Writing
How Star Wars: The Radio Drama Pre-Copied Special Relativity

Today I started listening to Star Wars: The Radio Drama produced in 1981 by NPR. It’s five hours long, so it includes several original scenes not even hinted at in the movie, including one that prefaces the film’s opening encounter between Princess Leia and the Empire. In it Leia is confronted by Lord Tion, an Impreial Doofus who tries to get into her pants.

I immediately noticed an eerie similarity between the performance of John Considine as Tion and the performance of James Urbaniak as Mr. Wandell in my own sci-fi radio show, Special Relativity. I created a short video with a side-by-side comparison of the two. It’s uncanny. Listen:

As I edited the clips, I realized how strangely alike these two scenes are. Leia (played by Ann Sachs) and Nox (played by Alex Borstein) both confront men they disdain. Wandell gets all smarmy because he’s afraid Nox is going to kill him; Tion gets all smarmy because he wants to boink Leia. Mine ends with an exploding tripe bomb; I think Star Wars does too.

As far as I know, neither James nor I had heard Star Wars: The Radio Drama before, so this isn’t copying. Special Relativity does involve time travel, so I’m obligated to think this might be some sort of pre-copying on the part of the Lucas people. Either way, it’s clearly a sign that I’m sitting on a multi-billion dollar empire. Finally.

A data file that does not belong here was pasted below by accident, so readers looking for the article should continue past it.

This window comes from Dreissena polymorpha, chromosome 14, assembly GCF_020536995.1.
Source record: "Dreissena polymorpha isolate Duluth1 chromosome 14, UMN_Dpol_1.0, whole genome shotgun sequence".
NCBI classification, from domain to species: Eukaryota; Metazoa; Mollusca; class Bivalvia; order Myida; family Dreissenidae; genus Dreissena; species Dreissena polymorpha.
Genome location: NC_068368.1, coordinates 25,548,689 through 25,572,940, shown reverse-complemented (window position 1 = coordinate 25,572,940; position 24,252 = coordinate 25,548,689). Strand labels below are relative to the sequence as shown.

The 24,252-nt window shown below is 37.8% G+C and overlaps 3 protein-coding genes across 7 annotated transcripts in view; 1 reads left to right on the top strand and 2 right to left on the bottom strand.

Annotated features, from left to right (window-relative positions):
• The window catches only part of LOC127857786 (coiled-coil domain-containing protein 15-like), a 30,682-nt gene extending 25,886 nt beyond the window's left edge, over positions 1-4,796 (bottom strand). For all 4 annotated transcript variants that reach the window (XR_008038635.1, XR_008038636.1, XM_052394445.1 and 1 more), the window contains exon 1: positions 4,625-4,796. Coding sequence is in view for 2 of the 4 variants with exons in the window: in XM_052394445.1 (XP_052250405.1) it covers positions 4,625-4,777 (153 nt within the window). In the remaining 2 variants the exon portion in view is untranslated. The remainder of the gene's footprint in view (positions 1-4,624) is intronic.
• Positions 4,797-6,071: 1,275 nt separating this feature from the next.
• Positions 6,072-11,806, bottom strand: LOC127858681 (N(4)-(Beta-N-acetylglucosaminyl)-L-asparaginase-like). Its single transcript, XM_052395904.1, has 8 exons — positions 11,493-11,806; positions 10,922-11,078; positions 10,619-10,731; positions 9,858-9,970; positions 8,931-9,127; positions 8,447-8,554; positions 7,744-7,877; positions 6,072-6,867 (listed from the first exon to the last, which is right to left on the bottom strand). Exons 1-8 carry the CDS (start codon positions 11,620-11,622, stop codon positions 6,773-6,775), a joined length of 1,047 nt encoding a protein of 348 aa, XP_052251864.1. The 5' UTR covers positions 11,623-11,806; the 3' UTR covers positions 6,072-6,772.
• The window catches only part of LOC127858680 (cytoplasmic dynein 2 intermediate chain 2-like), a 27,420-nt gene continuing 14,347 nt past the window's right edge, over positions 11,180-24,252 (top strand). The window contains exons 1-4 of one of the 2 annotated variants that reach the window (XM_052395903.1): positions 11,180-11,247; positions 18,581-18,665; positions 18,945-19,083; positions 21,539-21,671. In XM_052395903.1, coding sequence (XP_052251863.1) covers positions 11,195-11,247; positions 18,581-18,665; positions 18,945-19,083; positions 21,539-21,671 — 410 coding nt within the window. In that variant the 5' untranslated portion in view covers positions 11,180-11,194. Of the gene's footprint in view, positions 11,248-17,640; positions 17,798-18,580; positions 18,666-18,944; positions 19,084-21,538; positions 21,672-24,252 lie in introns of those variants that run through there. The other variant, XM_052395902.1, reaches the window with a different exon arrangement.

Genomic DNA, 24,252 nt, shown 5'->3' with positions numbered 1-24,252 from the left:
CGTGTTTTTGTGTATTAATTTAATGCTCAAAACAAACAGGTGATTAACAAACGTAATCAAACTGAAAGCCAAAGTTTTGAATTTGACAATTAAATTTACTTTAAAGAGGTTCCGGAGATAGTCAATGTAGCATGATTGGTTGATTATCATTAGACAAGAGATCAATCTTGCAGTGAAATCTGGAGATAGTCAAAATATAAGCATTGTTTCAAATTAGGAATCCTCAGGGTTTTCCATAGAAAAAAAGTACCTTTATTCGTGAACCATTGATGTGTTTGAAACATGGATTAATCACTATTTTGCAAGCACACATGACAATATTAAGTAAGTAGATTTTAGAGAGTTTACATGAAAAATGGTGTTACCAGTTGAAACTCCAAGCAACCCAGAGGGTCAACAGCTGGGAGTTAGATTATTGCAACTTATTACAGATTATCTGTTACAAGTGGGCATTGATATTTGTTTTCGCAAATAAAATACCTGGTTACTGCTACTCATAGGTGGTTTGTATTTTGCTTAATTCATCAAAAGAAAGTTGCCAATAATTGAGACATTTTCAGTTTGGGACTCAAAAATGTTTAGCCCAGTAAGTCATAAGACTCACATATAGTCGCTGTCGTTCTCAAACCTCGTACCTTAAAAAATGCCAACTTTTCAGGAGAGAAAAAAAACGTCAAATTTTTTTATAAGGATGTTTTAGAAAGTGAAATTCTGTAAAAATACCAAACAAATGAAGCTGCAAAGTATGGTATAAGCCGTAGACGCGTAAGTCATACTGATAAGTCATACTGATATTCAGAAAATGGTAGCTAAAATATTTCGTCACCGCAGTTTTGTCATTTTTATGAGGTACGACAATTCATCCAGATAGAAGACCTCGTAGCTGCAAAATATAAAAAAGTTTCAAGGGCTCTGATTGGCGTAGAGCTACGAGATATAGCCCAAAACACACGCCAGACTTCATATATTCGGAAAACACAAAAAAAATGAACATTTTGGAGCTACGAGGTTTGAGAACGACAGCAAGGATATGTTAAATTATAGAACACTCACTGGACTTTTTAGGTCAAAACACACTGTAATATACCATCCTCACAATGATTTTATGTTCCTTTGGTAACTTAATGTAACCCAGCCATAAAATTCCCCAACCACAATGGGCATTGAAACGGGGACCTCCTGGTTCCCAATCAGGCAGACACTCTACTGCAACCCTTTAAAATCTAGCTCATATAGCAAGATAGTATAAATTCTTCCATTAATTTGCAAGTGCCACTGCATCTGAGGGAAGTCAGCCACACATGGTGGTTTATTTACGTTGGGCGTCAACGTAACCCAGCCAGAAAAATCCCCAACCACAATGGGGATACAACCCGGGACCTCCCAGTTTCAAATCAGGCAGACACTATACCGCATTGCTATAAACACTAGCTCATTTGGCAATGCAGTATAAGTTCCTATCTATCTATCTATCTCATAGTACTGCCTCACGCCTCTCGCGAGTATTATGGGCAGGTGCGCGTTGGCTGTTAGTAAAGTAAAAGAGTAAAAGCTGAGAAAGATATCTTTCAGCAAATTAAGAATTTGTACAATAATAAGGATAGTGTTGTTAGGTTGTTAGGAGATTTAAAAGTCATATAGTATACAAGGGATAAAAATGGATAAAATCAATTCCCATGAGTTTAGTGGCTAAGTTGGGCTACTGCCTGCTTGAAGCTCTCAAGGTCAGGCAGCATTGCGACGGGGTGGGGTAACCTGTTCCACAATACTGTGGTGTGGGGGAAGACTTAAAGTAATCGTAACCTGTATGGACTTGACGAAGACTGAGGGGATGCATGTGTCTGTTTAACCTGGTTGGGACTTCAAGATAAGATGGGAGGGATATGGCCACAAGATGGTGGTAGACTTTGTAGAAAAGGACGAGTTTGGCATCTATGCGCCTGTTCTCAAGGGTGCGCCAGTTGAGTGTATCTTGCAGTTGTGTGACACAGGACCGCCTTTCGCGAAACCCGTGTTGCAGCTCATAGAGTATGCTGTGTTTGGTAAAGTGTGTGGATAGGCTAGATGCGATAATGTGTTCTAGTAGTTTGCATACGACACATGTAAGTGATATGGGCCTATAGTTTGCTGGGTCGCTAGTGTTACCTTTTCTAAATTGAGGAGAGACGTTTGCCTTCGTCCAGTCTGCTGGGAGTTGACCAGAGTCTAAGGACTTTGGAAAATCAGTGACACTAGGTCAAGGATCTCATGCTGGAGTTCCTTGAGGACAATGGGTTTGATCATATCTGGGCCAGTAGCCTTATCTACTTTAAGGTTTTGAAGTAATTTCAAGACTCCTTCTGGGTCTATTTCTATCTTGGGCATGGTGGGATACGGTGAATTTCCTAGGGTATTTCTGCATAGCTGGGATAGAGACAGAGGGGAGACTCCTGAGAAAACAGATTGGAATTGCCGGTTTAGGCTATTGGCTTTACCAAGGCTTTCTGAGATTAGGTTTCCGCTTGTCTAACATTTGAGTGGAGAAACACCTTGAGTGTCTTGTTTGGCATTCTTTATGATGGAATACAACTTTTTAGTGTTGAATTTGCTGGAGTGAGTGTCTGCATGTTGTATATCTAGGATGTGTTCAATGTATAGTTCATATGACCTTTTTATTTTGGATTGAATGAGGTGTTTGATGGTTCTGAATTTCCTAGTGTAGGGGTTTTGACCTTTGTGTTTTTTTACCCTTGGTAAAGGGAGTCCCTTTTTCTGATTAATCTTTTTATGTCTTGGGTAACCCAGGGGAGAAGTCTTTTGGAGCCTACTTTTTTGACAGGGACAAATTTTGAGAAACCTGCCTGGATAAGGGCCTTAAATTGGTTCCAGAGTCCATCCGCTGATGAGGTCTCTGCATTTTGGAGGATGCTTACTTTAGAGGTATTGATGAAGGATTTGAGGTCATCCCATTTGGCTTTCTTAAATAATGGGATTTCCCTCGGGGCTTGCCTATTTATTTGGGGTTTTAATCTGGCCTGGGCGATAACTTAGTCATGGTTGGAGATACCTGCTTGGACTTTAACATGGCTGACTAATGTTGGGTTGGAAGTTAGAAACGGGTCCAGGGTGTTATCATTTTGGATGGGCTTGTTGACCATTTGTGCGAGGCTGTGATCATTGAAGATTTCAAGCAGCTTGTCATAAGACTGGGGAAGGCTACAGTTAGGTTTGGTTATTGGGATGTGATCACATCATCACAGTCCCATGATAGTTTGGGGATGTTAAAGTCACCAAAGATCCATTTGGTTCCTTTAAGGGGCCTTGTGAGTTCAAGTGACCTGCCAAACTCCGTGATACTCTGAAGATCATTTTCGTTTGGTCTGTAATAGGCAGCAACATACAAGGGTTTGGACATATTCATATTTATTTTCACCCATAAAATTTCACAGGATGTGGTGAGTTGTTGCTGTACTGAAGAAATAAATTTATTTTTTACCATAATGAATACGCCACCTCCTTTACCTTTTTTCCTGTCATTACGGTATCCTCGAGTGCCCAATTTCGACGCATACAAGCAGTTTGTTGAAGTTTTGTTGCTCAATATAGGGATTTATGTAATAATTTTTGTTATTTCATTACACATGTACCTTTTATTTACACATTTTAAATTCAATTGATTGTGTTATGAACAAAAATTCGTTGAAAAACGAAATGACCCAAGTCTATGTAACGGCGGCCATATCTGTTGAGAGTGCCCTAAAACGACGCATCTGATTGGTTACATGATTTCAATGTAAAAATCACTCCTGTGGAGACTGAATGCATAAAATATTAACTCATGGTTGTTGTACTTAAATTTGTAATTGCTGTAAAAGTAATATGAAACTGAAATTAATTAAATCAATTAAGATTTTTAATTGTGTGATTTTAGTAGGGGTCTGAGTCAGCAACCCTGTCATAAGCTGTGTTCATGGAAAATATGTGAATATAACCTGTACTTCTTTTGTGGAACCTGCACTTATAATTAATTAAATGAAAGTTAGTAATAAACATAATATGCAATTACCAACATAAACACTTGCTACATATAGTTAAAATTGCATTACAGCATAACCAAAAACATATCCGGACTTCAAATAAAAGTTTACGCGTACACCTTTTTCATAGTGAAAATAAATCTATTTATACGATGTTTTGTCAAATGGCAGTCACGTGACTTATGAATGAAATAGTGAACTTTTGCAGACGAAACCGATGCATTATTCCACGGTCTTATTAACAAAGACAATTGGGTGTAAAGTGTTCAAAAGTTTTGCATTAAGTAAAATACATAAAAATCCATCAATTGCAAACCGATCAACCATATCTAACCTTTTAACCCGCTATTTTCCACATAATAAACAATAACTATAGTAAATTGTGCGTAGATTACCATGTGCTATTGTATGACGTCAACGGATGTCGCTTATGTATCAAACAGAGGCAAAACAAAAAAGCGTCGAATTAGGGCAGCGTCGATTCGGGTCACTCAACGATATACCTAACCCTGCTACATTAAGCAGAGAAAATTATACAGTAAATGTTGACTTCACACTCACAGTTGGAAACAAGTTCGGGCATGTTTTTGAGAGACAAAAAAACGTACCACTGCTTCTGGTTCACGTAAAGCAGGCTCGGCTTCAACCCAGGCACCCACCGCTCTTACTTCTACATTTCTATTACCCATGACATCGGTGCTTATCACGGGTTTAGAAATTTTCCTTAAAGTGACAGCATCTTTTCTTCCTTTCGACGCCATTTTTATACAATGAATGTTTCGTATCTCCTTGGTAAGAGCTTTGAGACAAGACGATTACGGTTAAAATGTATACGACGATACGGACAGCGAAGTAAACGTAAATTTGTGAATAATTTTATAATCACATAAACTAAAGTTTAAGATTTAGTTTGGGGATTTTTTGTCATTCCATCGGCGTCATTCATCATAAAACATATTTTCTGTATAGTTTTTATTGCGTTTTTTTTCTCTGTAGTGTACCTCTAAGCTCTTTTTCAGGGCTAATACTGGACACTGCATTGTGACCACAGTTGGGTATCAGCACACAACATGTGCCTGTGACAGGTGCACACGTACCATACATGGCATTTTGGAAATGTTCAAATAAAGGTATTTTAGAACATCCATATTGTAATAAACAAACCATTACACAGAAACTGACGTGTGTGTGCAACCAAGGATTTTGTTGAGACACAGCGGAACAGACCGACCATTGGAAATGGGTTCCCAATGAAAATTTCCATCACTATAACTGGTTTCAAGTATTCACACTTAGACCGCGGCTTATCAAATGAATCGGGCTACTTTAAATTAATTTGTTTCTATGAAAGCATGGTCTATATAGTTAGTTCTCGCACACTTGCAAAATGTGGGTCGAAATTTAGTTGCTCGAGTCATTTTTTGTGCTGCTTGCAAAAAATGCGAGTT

I Make Web Sites for Writers and Artists. Here’s a New One.

Henry BialHere’s another web site I designed and built, this one for the author and performance-studies powerhouse Henry Bial. A professor of theater and the director of the School of Arts at the University of Kansas, Henry’s latest book is Playing God, a history of the Bible on the Broadway stage. According to his new blog, you can get a copy for 30% off when you buy it from the University of Michigan Press using the promo code UMBIAL16.

I spent a long time as a Very Qualified Internet Professional, and now I enjoy making custom sites for artists, writers, and other creative types who otherwise wouldn’t have the means to have them — like this one for the great crime writer Jason Miller. (Not to mention the home for my radio show Special Relativity.) If you’re one of those people and would like me to help make your web dreams come true, email me.

Pull the Mask Off of OCD
NOTE: Irrational anxiety is not a necessary part of life. Help is available, and the International OCD Foundation is a great place to start looking. Click here for the history of my own OCD and to learn and why you have nothing to fear.

Being an unemployed TV writer, especially an unrepresented one, consists mainly of being ignored. I write scripts no one reads, send emails no one responds to, and spend my days sitting alone at home waiting for a passage to materialize in the void and a hand to come through it and tap me on the shoulder.